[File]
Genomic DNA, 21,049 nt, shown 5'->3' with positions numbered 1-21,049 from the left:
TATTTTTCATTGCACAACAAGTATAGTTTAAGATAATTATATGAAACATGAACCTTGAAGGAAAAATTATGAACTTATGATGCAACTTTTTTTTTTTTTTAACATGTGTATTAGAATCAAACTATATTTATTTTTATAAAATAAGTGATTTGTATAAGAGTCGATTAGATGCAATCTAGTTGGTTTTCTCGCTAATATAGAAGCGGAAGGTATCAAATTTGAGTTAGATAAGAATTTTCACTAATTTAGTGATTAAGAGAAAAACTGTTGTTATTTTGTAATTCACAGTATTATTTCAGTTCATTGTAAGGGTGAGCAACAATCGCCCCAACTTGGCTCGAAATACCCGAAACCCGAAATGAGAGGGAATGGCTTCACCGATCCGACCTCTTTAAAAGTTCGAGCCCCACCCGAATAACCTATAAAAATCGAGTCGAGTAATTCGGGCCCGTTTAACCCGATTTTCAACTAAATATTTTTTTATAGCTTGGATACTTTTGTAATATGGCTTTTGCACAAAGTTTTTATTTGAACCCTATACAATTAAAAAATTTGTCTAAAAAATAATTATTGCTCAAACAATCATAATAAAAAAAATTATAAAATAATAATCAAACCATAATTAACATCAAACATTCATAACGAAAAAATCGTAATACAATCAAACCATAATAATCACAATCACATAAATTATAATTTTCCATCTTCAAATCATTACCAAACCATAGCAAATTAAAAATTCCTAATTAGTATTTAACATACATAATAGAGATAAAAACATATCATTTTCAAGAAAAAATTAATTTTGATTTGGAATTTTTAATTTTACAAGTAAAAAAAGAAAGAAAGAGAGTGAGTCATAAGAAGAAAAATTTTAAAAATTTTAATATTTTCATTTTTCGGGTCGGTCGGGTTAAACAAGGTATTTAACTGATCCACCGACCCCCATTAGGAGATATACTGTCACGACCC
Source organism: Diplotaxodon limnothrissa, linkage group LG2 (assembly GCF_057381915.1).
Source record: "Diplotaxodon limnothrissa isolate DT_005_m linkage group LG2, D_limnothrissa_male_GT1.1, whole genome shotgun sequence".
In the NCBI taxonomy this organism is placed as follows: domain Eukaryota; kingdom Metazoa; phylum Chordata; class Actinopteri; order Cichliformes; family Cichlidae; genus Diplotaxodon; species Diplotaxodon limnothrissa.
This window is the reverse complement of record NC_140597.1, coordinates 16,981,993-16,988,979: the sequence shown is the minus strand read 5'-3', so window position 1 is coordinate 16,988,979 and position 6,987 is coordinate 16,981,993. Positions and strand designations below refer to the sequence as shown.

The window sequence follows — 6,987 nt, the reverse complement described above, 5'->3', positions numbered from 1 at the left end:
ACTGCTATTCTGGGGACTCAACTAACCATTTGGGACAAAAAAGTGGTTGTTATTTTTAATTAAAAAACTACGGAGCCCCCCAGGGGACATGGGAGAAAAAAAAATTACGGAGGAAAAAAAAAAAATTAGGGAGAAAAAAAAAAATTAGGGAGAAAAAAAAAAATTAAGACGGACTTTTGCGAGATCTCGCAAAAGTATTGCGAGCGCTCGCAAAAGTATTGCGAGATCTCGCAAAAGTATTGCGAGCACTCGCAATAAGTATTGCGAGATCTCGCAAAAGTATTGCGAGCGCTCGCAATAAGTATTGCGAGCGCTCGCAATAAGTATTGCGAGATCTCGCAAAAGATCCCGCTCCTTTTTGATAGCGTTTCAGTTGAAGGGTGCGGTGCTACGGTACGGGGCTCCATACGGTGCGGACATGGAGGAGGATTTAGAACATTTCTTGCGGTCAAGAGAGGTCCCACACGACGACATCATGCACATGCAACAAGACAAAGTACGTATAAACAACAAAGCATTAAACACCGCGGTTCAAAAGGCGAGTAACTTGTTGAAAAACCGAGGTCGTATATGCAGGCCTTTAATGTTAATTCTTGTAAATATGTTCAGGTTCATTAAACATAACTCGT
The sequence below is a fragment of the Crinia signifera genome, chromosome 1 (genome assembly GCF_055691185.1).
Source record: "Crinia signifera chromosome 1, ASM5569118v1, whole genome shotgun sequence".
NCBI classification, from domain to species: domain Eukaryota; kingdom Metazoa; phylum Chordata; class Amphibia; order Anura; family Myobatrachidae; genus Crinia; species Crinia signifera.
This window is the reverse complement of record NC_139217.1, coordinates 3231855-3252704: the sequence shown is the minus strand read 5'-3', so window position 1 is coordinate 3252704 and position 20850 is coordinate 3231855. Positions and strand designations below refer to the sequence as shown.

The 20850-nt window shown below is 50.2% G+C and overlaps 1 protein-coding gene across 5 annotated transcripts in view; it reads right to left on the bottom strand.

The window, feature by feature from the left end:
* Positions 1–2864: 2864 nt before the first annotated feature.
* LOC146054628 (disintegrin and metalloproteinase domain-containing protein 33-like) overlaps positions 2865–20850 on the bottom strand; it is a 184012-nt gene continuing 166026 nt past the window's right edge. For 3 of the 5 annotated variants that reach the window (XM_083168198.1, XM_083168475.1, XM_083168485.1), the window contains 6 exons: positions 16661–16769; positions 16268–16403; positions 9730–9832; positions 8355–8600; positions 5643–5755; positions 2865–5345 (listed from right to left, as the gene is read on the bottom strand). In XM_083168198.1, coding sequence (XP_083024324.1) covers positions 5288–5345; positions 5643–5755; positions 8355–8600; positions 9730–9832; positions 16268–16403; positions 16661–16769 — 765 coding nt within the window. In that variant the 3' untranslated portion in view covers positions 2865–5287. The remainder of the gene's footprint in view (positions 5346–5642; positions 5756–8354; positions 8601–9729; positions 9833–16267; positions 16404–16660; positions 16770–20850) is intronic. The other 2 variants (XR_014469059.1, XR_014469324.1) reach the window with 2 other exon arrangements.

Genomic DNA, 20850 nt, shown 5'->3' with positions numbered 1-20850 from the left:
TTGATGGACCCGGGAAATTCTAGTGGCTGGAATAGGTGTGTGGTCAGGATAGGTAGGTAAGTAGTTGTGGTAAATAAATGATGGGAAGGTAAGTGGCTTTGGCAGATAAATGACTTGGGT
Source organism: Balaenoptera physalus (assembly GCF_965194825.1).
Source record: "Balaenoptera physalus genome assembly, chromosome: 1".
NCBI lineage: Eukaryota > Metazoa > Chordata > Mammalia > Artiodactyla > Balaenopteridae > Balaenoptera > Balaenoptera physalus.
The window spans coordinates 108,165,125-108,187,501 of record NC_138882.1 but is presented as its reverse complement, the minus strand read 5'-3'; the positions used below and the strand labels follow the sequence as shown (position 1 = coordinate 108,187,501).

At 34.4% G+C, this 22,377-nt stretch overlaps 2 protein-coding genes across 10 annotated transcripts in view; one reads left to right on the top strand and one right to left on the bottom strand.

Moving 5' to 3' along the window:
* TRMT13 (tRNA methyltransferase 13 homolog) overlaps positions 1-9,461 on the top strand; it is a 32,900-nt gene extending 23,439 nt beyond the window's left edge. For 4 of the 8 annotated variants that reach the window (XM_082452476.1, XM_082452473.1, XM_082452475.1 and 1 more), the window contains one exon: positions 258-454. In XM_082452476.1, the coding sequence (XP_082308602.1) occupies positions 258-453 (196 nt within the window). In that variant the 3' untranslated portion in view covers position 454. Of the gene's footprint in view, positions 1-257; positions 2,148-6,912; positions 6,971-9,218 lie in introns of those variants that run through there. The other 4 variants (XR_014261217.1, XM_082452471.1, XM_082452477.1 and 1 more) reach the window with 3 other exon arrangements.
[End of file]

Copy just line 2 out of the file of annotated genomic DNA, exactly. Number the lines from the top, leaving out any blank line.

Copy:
TATTTTTCATTGCACAACAAGTATAGTTTAAGATAATTATATGAAACATGAACCTTGAAGGAAAAATTATGAACTTATGATGCAACTTTTTTTTTTTTTTAACATGTGTATTAGAATCAAACTATATTTATTTTTATAAAATAAGTGATTTGTATAAGAGTCGATTAGATGCAATCTAGTTGGTTTTCTCGCTAATATAGAAGCGGAAGGTATCAAATTTGAGTTAGATAAGAATTTTCACTAATTTAGTGATTAAGAGAAAAACTGTTGTTATTTTGTAATTCACAGTATTATTTCAGTTCATTGTAAGGGTGAGCAACAATCGCCCCAACTTGGCTCGAAATACCCGAAACCCGAAATGAGAGGGAATGGCTTCACCGATCCGACCTCTTTAAAAGTTCGAGCCCCACCCGAATAACCTATAAAAATCGAGTCGAGTAATTCGGGCCCGTTTAACCCGATTTTCAACTAAATATTTTTTTATAGCTTGGATACTTTTGTAATATGGCTTTTGCACAAAGTTTTTATTTGAACCCTATACAATTAAAAAATTTGTCTAAAAAATAATTATTGCTCAAACAATCATAATAAAAAAAATTATAAAATAATAATCAAACCATAATTAACATCAAACATTCATAACGAAAAAATCGTAATACAATCAAACCATAATAATCACAATCACATAAATTATAATTTTCCATCTTCAAATCATTACCAAACCATAGCAAATTAAAAATTCCTAATTAGTATTTAACATACATAATAGAGATAAAAACATATCATTTTCAAGAAAAAATTAATTTTGATTTGGAATTTTTAATTTTACAAGTAAAAAAAGAAAGAAAGAGAGTGAGTCATAAGAAGAAAAATTTTAAAAATTTTAATATTTTCATTTTTCGGGTCGGTCGGGTTAAACAAGGTATTTAACTGATCCACCGACCCCCATTAGGAGATATACTGTCACGACCC